I did not want to offer a 5-week yoga series. I had hoped to offer several one-time standalone workshops to get my certification hours done. Maybe 2 hours apiece, with lots of class interaction and an hour of yoga practice in the “juicy” middle.

It seems harder to get a group to commit to a class for 5 weeks in a row. Indeed, when it comes to yoga, it has been a long time since I committed to a series of classes. I paid for an 8-week series for several seasons at my workplace years ago. Nurturing yoga was the name of that series. It was lovely. Not the yoga-aerobics that so many fitness centers offer these days.

I still remember Marcy Lundquist very fondly. She is retired now. But her class was a taste of what I felt was “real” yoga. I’ve since found people like Ruth Silva, who is moving this month to the east coast. Grant Foster has been a teacher I have appreciated at Tula Yoga as well.

So I was thinking that I’m a commitment-phobe, and I had a little story I was telling myself about that. Then I started talking with my husband about commitments, and I realized that’s not true.

I committed to 6 months of yoga teacher training back in January, which involved a 3-day weekend (27-30 hours) per month for 7 training weekends. I’ve lived with my hubby for 5 years after dating for 4 before that, and we’ve been married nearly 2 years. I stayed at Medtronic for over 11 years. From 1999-2006 I stuck with completing a master’s degree program even though I was working full-time for most of that time. I have meditated every day for 930+ consecutive days!

How fascinating. I am actually quite good with commitments! So why is this old belief still a story I am telling myself?

Time to let it go. How awesome.

Happy Labor Day weekend, for those living in the U.S. And happy weekend to everyone else!

cristy@meximinnesotana.com

P.S. One of these days I will figure out a link/registration system for the class series I’m offering (flyer below). But this a “save the date” notice. 😉

Yoga for over-thinkers (3)

 

Change and our inner voices

Hello Friends,

I have been reading a wonderful little book for my Yoga Teacher Training and I wanted to reflect a bit on it. Making a Change for Good by Cheri Huber is getting me to rethink my coaching practice and also the self-coaching and mentoring we can do as we meditate and become more self-aware.

Some of the quotes which have impacted me the most since doing the reading, discussing with my colleagues and then re-reading:

“In meditation we find the center of conscious, compassionate awareness, and from that place mentor the young parts of ourselves who never had anyone help them understand their wants and needs.”

Making a Change for Good.jpgThe idea is that we all have sub-personalities that evolved when we were young to help us behave in certain ways to get the care and attention we needed from adults at the time. This leads to the illusion of a separate self from the rest of life, a principle Cheri Huber calls “Egocentric Karmic Conditioning.” She explains that self-hate is the process that EKC uses to remain in power.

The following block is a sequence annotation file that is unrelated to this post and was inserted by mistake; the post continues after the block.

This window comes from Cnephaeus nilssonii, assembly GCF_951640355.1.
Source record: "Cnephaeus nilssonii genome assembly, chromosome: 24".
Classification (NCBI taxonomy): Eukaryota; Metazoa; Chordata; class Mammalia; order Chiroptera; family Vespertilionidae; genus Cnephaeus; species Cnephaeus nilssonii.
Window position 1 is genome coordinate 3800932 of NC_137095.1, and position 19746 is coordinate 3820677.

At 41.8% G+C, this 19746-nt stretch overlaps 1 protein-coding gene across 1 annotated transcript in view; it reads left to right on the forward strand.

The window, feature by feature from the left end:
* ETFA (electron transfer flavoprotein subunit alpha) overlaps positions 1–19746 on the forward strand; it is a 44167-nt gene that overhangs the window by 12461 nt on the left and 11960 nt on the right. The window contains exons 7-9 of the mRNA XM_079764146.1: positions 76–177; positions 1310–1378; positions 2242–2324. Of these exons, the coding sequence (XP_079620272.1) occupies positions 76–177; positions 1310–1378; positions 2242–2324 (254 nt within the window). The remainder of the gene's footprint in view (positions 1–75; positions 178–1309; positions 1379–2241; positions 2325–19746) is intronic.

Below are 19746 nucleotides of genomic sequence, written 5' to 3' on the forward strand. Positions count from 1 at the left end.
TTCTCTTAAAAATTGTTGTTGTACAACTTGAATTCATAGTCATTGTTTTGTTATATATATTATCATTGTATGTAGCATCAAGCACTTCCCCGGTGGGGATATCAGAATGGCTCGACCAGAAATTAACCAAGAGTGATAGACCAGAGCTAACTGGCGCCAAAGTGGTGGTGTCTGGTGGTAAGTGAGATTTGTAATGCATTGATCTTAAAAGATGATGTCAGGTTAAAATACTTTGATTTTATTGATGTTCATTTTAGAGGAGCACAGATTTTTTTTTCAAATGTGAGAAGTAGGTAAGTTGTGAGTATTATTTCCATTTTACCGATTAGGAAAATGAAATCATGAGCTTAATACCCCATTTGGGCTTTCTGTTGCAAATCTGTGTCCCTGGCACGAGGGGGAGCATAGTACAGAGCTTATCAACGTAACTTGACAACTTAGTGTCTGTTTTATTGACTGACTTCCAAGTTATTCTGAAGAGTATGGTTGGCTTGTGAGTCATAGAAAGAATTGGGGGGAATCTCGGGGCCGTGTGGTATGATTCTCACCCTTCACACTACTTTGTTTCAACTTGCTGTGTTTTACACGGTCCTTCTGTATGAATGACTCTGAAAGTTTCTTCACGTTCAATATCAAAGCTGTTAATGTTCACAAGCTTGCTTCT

It is really fascinating. I previously called this voice the “inner critic” but I definitely can sense it arising when I am about to do something courageous or bold. My voice often says “who do you think YOU are?” and it sometimes gets me to scurry back to safety before I risk anything too vulnerable. But we all have these voices. Acknowledging that they are a product of conditioning, and dis-identifying with them compassionately is how we decrease our suffering and create permanent changes in our lives.

“So much of what passes for education is nothing more than adults inflicting their unexamined beliefs and assumptions onto children and projecting their own unexamined reasons and motivations onto children’s reactions.”

This is profound stuff. Since I am fascinated by theories of behavior change, and how we can adopt more healthy and sustaining practices to live well, this is my jam! It dovetails nicely with what I am learning on coaching for transformation. I am so eager to put this work into practice!

What do the inner voices say to you each day? How often do you listen? 

cristy@minnesotana.com

 

Ice breaker speech – done!

How many of you on my readership list are current or former members of a Toastmasters club?

I am curious, because if you are, you will know what an “ice breaker speech” is intended to do. It is a way of introducing yourself to the club in a 5-7 minute speech, and helping them to get to know you better.

Whenever I have to speak on a topic for which I have expertise, I feel comfortable. It is harder to give a speech about myself, because it feels more vulnerable and personal. However, after practicing using the voice recorder on my phone in the morning before the speech, I delivered in a way that felt authentic.

My main purpose was to explain the reasons I joined Toastmasters and give them some insight about my motivations, values and goals. I used the term “white Mexican” to describe how I see the world. I was pleased that I got great feedback on the speech and the evaluator thought I used humor, eye contact and gestures very effectively in the speech.

All in all, I am happy to be done with that one. I was not able to write out the speech or even put together an outline. I like to speak a bit more extemporaneously but somehow I found the words I needed by staying present and focused. I am grateful that it is a very kind an encouraging group, so I am looking forward to growing alongside the as we practice our public speaking, evaluation and leadership skills.

Thanks to all of you who encouraged me as I struggled with procrastination. I felt a huge surge of energy after this project was completed. I know the next one will go much better! The ice is broken!

ice broken
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Happy Spring!

cristy@meximinnesotana.com